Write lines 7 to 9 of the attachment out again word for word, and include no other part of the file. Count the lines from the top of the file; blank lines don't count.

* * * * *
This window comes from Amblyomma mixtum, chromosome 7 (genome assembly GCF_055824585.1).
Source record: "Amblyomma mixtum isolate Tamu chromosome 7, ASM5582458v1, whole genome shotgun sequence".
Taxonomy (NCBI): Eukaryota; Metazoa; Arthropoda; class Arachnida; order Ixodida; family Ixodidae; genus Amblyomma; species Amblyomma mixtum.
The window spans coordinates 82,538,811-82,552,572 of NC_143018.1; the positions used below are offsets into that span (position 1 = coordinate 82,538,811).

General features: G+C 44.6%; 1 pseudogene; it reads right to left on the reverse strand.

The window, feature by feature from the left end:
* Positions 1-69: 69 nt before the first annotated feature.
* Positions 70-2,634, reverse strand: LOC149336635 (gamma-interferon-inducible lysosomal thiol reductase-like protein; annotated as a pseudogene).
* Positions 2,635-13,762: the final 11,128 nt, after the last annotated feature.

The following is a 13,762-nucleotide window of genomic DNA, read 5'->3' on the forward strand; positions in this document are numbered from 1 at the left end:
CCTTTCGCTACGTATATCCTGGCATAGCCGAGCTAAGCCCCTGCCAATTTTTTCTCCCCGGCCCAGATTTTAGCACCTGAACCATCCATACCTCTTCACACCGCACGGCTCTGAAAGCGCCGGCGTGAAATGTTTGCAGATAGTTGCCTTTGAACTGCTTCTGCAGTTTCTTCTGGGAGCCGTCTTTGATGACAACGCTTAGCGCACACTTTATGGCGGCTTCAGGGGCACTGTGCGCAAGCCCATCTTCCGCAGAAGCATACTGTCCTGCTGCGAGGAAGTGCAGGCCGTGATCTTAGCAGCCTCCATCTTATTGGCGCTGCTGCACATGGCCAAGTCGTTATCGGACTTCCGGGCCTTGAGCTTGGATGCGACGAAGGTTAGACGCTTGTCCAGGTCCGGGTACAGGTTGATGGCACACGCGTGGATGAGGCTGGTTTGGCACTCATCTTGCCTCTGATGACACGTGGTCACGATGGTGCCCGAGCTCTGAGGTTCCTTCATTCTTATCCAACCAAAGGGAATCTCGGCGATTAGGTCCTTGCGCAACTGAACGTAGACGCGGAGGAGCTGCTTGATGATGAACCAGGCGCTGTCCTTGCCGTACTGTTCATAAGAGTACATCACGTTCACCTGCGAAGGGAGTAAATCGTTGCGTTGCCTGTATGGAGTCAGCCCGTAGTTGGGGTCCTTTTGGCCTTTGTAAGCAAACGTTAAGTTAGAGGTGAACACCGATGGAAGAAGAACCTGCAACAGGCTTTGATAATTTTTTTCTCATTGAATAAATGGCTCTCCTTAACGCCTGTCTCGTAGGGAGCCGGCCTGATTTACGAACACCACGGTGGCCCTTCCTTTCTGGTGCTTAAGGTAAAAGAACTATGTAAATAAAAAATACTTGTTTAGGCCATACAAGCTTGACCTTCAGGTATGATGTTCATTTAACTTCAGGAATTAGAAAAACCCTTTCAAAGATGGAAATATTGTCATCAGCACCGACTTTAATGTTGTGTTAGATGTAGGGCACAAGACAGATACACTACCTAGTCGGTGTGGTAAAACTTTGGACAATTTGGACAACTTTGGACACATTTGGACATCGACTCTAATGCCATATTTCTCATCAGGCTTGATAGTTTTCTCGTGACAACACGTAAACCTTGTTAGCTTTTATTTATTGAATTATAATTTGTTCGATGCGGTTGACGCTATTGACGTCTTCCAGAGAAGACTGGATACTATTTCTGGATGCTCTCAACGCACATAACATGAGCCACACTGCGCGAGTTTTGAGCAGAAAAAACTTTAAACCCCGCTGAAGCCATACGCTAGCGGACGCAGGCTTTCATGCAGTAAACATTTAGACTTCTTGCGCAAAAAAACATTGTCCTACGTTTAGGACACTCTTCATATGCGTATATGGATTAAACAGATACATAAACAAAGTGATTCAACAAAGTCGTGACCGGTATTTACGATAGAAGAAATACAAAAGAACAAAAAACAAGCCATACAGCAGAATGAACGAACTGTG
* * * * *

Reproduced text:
* Positions 1-69: 69 nt before the first annotated feature.
* Positions 70-2,634, reverse strand: LOC149336635 (gamma-interferon-inducible lysosomal thiol reductase-like protein; annotated as a pseudogene).
* Positions 2,635-13,762: the final 11,128 nt, after the last annotated feature.